Sunday, October 16, 2016

Review: The Bookshop on the Corner

The Bookshop on the Corner The Bookshop on the Corner by Jenny Colgan
My rating: 3 of 5 stars

Sweet and surprising. The story's main scenes take place in Nowhere, Scotland. I'm making that up but it's pretty close to true. A village where there are still readers but no library or bookstore. Made me determined to begin a Free Little Library.

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Review: The Burning World

The Burning World The Burning World by Isaac Marion
My rating: 4 of 5 stars

I have some pros and cons for this book. You might be unimpressed by my cons.

First of all, this is a continuation of Warm Bodies. What happens next? It is action packed. First off, read Warm Bodies. I don't think it will make sense without that background. I absolutely loved R and M was a very close second. All the characters stay true to the way they were written in Warm Bodies. Which brings me to one con; the language. Julie and Nora have particularly foul mouths. That said, I should have been prepared since they are the main offenders. But we are introduced to more.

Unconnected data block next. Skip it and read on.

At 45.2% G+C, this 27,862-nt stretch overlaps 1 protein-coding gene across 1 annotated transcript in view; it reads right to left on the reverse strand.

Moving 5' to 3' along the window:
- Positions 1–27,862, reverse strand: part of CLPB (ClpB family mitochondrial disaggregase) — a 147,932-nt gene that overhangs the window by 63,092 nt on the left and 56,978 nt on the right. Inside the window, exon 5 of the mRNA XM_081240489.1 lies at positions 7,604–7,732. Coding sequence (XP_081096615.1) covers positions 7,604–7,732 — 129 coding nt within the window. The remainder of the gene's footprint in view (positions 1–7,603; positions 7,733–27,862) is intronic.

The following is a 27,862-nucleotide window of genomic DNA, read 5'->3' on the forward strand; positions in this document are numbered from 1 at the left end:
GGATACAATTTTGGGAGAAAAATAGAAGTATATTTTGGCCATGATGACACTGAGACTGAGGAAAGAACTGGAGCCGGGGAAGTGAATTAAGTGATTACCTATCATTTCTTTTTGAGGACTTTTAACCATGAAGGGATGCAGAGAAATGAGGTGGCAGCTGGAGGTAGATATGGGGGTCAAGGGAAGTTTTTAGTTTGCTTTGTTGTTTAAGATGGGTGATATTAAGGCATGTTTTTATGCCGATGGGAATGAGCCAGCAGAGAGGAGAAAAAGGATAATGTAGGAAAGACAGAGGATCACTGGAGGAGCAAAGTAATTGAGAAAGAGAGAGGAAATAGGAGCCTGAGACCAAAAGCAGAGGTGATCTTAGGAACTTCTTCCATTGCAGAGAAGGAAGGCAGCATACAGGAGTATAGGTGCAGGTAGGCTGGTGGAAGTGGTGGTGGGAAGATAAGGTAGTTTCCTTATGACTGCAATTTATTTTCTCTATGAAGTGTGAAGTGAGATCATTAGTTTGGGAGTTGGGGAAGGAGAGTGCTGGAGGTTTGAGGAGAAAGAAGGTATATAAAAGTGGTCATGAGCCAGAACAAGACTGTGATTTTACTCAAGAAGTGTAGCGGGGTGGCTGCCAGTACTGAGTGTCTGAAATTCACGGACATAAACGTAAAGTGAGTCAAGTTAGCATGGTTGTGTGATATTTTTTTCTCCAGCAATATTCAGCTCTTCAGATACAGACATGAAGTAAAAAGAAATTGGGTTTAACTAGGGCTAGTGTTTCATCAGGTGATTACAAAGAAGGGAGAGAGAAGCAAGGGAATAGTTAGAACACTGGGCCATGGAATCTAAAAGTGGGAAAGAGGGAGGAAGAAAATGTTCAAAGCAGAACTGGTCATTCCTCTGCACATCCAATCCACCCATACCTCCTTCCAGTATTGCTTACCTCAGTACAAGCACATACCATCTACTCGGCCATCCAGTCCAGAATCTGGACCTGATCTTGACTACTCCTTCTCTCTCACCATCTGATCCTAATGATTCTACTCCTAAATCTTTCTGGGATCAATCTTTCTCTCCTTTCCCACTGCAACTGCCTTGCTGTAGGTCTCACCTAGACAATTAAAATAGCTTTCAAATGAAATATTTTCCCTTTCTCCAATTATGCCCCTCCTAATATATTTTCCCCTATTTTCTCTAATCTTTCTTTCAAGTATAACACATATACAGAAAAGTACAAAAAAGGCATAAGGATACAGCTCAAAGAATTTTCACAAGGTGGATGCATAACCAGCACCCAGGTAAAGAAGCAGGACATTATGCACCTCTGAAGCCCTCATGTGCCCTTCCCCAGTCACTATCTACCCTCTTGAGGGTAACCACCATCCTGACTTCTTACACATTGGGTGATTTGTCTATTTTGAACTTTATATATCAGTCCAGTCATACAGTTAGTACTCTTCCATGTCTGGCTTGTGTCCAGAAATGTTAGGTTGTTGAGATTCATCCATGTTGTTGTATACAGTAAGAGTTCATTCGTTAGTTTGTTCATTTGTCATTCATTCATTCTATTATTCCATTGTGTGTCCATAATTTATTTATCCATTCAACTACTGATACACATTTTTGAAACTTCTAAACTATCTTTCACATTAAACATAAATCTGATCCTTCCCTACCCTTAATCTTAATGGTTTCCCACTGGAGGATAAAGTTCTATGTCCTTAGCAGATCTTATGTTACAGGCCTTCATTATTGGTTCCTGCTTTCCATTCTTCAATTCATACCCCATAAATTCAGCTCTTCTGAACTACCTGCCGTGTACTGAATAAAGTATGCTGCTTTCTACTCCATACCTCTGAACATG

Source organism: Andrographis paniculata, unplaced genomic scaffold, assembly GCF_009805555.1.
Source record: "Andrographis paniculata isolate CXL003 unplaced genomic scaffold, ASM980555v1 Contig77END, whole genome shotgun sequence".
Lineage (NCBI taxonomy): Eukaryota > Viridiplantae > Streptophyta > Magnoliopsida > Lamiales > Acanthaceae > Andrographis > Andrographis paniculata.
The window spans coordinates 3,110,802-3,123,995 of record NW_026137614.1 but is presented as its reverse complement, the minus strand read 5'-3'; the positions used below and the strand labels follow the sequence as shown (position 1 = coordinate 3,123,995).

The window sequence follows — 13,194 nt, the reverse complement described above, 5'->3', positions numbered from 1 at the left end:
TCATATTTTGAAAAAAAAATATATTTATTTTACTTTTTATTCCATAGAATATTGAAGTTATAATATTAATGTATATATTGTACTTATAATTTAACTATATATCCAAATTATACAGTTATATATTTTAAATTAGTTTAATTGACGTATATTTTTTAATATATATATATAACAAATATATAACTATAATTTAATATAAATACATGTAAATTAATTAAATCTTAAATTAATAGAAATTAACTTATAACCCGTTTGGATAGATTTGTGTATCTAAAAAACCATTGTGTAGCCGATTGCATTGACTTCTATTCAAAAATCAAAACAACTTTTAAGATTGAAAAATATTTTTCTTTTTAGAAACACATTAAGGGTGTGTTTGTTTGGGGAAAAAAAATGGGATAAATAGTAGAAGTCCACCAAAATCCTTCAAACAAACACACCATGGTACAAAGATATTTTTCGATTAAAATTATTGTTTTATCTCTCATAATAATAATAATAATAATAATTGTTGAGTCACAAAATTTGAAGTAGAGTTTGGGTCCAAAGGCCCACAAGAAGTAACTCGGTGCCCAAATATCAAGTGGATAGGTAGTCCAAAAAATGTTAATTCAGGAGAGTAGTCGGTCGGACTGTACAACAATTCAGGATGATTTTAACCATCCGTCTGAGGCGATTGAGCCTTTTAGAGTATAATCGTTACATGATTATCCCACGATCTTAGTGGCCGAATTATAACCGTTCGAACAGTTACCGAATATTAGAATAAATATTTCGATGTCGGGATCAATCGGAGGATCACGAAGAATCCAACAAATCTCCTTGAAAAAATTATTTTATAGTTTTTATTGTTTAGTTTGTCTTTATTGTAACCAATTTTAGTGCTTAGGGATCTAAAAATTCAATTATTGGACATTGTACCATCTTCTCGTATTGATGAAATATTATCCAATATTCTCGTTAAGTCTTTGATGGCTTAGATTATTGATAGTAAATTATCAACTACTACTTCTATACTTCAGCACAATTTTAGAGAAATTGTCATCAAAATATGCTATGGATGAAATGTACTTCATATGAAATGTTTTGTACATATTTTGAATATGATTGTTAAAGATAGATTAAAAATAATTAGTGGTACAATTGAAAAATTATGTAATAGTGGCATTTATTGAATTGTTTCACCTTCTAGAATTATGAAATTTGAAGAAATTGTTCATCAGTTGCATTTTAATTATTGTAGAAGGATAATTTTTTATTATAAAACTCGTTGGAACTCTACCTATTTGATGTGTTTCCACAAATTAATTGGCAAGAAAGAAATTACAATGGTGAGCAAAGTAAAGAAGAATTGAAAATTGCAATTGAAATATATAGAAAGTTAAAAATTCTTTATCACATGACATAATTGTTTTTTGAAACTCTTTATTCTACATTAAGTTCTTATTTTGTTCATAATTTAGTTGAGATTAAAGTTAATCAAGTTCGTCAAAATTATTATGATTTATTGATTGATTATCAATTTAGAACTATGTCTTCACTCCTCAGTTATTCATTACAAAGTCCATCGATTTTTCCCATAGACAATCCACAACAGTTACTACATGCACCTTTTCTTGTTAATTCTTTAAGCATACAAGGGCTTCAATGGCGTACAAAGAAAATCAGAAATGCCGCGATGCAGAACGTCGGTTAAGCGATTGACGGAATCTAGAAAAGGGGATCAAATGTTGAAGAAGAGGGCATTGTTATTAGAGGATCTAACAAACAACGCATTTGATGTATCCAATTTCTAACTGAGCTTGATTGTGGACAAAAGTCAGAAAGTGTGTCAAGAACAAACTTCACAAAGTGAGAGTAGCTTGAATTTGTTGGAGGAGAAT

Back to my pros: the storyline is intriguing. Had I read a physical book, I would have cheated to find out whether or not R ever recalls his previous life and name and how it connects to the current conflicts they are encountering. That s what really kept me reading. The content is gross, vivid, suspenseful, extremely humorous, and moves along.

My last con is my own disappointment that it didn't end. The ending was appropriate but it needs another book for a conclusion. I'm ready for their happily ever after.

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Friday, October 14, 2016

Review: Lilac Girls

Lilac Girls Lilac Girls by Martha Hall Kelly
My rating: 5 of 5 stars

I started reading Ravensbruck by Sarah Helm many months back. It is very well researched and written and I'm sure I'll give it a solid 5 stars. I read the chapters on the "Rabbit" research then one more chapter and decided I just needed a break.

Lilac Girls is told first person POV by three women. Caroline Ferriday, an amazing woman in New York City, who caught the attention of the author years ago, after Caroline had passed. Herta Oberhauser, the only female doctor at Ravensbruck who took part in the experimental surgery under Goebels (sp?) who also stood trial in Nuremberg after the war. The last progonist is Kasia, a Polish girl who was captured in her hometown of Lublin and sent to Ravensbruck and was later selected as a "Rabbit." Kasia's story is true but a conglomeration of people that were "Rabbits" at the time.